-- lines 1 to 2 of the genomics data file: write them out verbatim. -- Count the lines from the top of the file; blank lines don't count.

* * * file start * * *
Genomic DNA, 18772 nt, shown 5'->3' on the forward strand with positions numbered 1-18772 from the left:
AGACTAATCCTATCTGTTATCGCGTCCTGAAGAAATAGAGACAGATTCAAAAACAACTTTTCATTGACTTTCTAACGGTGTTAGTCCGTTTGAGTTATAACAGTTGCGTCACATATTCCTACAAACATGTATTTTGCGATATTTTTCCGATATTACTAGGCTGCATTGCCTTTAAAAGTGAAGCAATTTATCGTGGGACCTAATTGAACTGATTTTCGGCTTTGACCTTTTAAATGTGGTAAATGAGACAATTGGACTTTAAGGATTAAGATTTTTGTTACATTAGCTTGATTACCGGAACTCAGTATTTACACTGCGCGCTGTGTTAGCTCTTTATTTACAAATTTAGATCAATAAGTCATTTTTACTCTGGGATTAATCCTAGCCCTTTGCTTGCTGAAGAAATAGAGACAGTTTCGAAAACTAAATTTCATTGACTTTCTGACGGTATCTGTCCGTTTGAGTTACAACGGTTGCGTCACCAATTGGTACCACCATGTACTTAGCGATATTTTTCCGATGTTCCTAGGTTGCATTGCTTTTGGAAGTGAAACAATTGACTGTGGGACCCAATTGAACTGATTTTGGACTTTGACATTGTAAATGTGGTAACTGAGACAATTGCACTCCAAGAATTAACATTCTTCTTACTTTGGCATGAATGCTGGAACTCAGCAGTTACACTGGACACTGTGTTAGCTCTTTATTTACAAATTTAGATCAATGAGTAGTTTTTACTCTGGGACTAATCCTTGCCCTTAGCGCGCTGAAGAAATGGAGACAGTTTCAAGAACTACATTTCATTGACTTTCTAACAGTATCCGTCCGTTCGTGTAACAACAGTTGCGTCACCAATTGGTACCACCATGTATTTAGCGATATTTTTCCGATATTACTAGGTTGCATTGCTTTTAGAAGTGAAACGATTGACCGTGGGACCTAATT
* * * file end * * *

Genomic DNA, 18772 nt, shown 5'->3' on the forward strand with positions numbered 1-18772 from the left:
AGACTAATCCTATCTGTTATCGCGTCCTGAAGAAATAGAGACAGATTCAAAAACAACTTTTCATTGACTTTCTAACGGTGTTAGTCCGTTTGAGTTATAACAGTTGCGTCACATATTCCTACAAACATGTATTTTGCGATATTTTTCCGATATTACTAGGCTGCATTGCCTTTAAAAGTGAAGCAATTTATCGTGGGACCTAATTGAACTGATTTTCGGCTTTGACCTTTTAAATGTGGTAAATGAGACAATTGGACTTTAAGGATTAAGATTTTTGTTACATTAGCTTGATTACCGGAACTCAGTATTTACACTGCGCGCTGTGTTAGCTCTTTATTTACAAATTTAGATCAATAAGTCATTTTTACTCTGGGATTAATCCTAGCCCTTTGCTTGCTGAAGAAATAGAGACAGTTTCGAAAACTAAATTTCATTGACTTTCTGACGGTATCTGTCCGTTTGAGTTACAACGGTTGCGTCACCAATTGGTACCACCATGTACTTAGCGATATTTTTCCGATGTTCCTAGGTTGCATTGCTTTTGGAAGTGAAACAATTGACTGTGGGACCCAATTGAACTGATTTTGGACTTTGACATTGTAAATGTGGTAACTGAGACAATTGCACTCCAAGAATTAACATTCTTCTTACTTTGGCATGAATGCTGGAACTCAGCAGTTACACTGGACACTGTGTTAGCTCTTTATTTACAAATTTAGATCAATGAGTAGTTTTTACTCTGGGACTAATCCTTGCCCTTAGCGCGCTGAAGAAATGGAGACAGTTTCAAGAACTACATTTCATTGACTTTCTAACAGTATCCGTCCGTTCGTGTAACAACAGTTGCGTCACCAATTGGTACCACCATGTATTTAGCGATATTTTTCCGATATTACTAGGTTGCATTGCTTTTAGAAGTGAAACGATTGACCGTGGGACCTAATT